this page a list of the most important and popular British silversmiths is
reported. For most of them maker marks are shown. More information on maker
marks and silversmith works and biography in reported at the
also these links:
Marks on British Silver
Birmingham Makers 1773-1858
Harache II (London
Pierre Harache I
(end of XVII century)
Nelme (London 1697-1722)
most important silversmith in the reported period
Willaume I (London
Willaume II (second quart of XVIII century)
de Lamerie (London
important. The most famous of the XVIII century.
Paul de Lamerie:
first quart of XVIII century (left); post 1733 (right)
Frederick Kandler (London
important silversmith. One of the greater of all time.
Charles Frederick Kandler
(mid XVIII century)
I ( London first half of XVIII century)
(first half of XVIII century)
Matthew Boulton (end
of XVIII beginning of XIX century)
Bateman and family (London
sought after by collector, but most pieces of mass production. Important family
of silversmith. The mark is often confused with the Henry Bailey maker of
standard commercial piece (the H in the Hester Bateman mark flows)
the left: Hester Bateman (second half of XVIII century), Peter & Ann Batemen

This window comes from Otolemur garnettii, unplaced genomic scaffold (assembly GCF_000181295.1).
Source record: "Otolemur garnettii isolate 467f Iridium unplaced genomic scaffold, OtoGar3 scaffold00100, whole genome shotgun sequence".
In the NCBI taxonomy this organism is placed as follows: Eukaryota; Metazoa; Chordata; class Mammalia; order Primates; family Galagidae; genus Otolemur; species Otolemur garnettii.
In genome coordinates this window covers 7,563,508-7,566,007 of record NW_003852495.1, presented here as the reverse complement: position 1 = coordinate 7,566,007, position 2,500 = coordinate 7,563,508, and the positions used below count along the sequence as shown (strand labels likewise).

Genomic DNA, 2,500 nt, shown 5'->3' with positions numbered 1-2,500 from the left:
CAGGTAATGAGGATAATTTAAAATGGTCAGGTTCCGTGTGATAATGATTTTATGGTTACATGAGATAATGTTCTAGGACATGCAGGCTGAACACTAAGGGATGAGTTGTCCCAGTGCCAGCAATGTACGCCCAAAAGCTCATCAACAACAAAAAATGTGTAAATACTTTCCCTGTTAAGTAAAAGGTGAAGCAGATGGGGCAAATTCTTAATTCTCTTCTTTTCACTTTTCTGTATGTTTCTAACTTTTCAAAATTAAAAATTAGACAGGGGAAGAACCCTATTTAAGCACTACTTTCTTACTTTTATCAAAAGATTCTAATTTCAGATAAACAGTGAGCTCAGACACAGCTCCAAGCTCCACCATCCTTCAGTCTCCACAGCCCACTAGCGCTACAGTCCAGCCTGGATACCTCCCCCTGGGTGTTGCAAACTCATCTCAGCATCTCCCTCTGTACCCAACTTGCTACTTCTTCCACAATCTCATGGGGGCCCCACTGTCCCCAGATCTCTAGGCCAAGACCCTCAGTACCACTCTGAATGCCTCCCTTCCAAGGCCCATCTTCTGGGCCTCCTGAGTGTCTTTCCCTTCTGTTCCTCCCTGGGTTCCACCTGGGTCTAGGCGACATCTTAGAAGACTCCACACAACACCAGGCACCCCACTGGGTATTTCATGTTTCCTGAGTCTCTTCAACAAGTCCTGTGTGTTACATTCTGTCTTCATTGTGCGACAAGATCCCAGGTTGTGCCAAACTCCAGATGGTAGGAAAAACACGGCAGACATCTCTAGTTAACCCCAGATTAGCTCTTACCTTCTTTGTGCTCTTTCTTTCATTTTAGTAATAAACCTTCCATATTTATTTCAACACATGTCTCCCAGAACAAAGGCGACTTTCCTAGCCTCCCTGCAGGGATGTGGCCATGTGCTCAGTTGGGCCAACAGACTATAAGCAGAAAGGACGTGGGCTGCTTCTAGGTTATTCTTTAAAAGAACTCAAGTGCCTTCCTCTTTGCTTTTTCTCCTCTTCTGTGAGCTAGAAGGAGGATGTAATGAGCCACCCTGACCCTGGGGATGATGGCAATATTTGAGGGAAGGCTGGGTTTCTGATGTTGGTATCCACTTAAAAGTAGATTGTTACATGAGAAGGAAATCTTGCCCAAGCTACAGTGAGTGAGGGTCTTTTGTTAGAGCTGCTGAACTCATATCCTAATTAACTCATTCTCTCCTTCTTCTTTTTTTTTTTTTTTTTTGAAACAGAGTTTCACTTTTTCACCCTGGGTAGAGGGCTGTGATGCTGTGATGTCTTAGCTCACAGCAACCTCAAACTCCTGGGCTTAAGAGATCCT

(end of XVIII century), Peter e Jonathan Bateman (end of XVIII century), Peter, Ann e William Bateman (beginning
of XIX century), William
Bateman (beginning of XIX century).
of the major silversmith working in London at the end of XIX century. Mostly
candlestick designed by Robert Adams.
Schofield (last quart of XVIII)
John Parker &
Edward Wakelin (London
third quart of XVIII century)
Parker & Edward Wakelin (third
quart of XVIII century)
Smith II (London
for the Royal silversmith Benjamin Smith II Rundell Bridge &
Rundell. At the same level of Paul Stoor.
Digby Scott & Benjamin
Smith (beginning of XIX cetury) and Benjamin Smith (first quart of XIX
important and Master of Paul de Lamerie.
important and sough after by collectors, mostly between 1807 and 1820 when
working for Rundell Bridge & Rundell.
(end XVIII century - first quart of XIX century).
Garrard II (London,
fist half of XIX century)
maker. Royal silversmith
the left: two marks of Robert Garrard II
(half of XIX century), James Garrard (end of XIX century)